Though it may be unessential to the imagination, travel is necessary to an understanding of men. Only with long experience and the opening of his wares on many a beach where his language is not spoken, will the merchant come to know the worth of what he carries, and what is parochial and what is universal in his choice. Such delicate goods as justice, love and honour, courtesy, and indeed all the things we care for, are valid everywhere; but they are variously moulded and often differently handled, and sometimes nearly unrecognizable if you meet them in a foreign land; and the art of learning fundamental common values is perhaps the greatest gain of travel to those who wish to live at ease among their fellows.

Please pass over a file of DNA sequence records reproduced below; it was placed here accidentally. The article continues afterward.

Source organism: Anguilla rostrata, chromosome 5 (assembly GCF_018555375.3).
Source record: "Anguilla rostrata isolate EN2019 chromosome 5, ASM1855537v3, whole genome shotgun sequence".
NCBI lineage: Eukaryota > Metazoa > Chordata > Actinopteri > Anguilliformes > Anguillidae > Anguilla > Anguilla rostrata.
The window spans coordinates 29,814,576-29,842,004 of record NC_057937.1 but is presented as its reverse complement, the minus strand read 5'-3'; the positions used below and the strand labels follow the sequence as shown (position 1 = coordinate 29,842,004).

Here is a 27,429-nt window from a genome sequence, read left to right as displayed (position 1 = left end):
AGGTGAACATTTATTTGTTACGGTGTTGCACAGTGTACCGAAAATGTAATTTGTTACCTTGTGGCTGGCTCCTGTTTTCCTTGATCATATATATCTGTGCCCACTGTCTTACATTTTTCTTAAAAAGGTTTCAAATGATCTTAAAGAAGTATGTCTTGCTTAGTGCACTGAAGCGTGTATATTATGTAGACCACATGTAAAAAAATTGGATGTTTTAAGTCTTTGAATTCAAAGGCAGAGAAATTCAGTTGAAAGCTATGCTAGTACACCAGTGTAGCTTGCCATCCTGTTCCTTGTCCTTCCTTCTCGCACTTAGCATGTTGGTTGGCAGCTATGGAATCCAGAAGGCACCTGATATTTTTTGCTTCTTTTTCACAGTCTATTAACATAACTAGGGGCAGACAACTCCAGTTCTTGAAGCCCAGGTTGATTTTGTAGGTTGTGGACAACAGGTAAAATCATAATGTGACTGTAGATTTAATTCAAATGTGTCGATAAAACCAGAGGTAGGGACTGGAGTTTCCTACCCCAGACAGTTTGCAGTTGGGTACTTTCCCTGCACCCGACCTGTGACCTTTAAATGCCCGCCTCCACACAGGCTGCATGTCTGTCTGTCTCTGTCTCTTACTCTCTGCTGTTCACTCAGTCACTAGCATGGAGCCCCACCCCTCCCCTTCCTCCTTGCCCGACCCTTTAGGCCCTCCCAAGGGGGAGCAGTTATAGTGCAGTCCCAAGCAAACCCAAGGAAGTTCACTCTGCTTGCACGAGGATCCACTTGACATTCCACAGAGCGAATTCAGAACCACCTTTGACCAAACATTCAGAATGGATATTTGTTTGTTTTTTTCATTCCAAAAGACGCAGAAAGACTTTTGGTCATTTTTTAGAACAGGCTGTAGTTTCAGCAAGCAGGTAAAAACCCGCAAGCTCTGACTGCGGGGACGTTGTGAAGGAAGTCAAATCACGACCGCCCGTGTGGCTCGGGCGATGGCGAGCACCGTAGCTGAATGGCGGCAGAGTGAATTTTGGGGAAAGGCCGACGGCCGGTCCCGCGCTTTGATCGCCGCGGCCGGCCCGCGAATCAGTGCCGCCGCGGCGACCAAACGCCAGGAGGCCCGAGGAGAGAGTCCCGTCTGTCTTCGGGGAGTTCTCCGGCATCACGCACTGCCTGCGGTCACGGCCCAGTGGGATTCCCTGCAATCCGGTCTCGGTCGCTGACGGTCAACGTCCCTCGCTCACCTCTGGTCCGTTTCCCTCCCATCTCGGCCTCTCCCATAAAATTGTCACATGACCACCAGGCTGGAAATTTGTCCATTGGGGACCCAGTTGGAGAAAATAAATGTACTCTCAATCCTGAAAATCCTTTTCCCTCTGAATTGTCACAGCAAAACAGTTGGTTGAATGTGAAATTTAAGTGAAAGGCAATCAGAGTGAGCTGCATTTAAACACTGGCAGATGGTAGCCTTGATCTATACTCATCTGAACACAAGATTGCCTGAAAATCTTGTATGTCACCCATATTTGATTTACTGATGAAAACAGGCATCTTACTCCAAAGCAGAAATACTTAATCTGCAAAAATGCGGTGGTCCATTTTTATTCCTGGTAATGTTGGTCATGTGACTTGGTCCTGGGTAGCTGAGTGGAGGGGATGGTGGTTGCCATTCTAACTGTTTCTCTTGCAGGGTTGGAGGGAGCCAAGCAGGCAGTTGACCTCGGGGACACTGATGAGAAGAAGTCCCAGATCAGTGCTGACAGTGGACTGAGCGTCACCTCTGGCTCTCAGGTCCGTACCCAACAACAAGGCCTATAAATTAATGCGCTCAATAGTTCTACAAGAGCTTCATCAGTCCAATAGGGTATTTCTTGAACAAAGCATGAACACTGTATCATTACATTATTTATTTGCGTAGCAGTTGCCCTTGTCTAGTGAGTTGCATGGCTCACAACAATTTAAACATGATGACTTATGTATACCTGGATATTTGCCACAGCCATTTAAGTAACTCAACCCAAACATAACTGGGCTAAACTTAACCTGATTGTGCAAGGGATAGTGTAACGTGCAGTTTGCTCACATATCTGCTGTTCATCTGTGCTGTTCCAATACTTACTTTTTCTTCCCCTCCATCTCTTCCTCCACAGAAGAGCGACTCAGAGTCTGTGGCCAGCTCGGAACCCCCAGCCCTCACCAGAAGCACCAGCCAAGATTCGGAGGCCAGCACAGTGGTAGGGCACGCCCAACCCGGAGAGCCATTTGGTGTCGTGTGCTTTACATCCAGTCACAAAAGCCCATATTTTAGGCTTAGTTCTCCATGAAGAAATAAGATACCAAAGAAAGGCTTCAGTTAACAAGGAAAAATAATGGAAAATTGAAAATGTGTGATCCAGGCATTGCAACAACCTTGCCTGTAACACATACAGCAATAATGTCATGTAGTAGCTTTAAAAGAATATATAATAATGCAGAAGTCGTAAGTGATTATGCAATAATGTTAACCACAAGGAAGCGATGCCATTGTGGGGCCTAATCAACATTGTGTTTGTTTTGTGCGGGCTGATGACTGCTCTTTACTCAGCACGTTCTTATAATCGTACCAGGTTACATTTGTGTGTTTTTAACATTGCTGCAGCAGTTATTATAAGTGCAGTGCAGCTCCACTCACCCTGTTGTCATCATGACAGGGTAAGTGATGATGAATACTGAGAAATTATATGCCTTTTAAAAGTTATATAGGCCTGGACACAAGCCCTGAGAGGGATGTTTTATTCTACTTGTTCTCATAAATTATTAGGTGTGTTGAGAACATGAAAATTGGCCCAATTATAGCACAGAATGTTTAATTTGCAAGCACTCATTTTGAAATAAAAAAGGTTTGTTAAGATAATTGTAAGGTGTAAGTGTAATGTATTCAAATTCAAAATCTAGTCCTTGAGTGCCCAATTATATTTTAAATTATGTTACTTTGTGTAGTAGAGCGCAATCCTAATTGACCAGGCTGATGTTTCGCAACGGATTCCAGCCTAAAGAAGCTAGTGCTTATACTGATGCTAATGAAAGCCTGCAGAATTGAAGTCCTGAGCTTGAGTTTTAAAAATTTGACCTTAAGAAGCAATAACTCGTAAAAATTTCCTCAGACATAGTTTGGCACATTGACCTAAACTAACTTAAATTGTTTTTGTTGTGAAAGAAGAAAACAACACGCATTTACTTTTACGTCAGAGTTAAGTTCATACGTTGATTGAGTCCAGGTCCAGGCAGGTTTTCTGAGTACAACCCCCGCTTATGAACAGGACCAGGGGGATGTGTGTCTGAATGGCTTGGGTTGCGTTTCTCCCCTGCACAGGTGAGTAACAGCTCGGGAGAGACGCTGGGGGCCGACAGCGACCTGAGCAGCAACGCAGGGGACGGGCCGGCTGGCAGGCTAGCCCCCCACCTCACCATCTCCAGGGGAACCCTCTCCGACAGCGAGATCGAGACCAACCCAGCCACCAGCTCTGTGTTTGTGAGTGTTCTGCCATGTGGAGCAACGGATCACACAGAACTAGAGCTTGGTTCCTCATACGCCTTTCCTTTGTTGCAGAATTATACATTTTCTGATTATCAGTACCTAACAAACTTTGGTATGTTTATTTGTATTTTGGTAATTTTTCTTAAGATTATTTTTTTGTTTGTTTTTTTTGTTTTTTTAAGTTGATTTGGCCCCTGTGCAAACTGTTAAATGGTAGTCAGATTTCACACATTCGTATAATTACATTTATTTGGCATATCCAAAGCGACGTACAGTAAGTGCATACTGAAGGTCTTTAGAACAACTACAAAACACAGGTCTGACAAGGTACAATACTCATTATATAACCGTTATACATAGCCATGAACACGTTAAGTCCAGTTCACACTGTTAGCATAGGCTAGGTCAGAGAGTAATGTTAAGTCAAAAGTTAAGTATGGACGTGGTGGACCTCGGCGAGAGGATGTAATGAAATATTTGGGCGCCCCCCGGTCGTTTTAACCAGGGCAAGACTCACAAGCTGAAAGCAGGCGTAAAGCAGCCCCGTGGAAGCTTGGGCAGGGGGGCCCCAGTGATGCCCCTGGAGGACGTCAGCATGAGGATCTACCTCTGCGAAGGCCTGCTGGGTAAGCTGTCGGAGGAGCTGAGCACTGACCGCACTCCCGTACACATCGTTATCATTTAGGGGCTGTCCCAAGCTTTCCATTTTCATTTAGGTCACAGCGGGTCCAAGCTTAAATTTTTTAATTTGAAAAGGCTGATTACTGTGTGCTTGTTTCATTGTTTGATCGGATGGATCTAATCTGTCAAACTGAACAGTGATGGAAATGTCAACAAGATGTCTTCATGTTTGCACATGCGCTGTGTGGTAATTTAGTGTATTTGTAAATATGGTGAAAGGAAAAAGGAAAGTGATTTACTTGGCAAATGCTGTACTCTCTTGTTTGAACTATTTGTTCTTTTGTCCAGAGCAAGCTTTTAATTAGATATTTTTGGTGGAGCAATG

Perseus in the Wind was my first foray into Stark's writing but will certainly not be my last.
I enjoyed every single meditation Stark included in this collection of short essays. Some I enjoyed as novelties, some I disagreed with, some made me think, some just spoke to me, but all of them were beautiful in their own right.
Stark points our herself that she was not formally educated and that her thoughts are merely that - her own take, but when she writes, it feels like she's used her observations of humanity to pin-point some very essential truths.
And yes, I loved the writing, too.
Previous Reading Updates: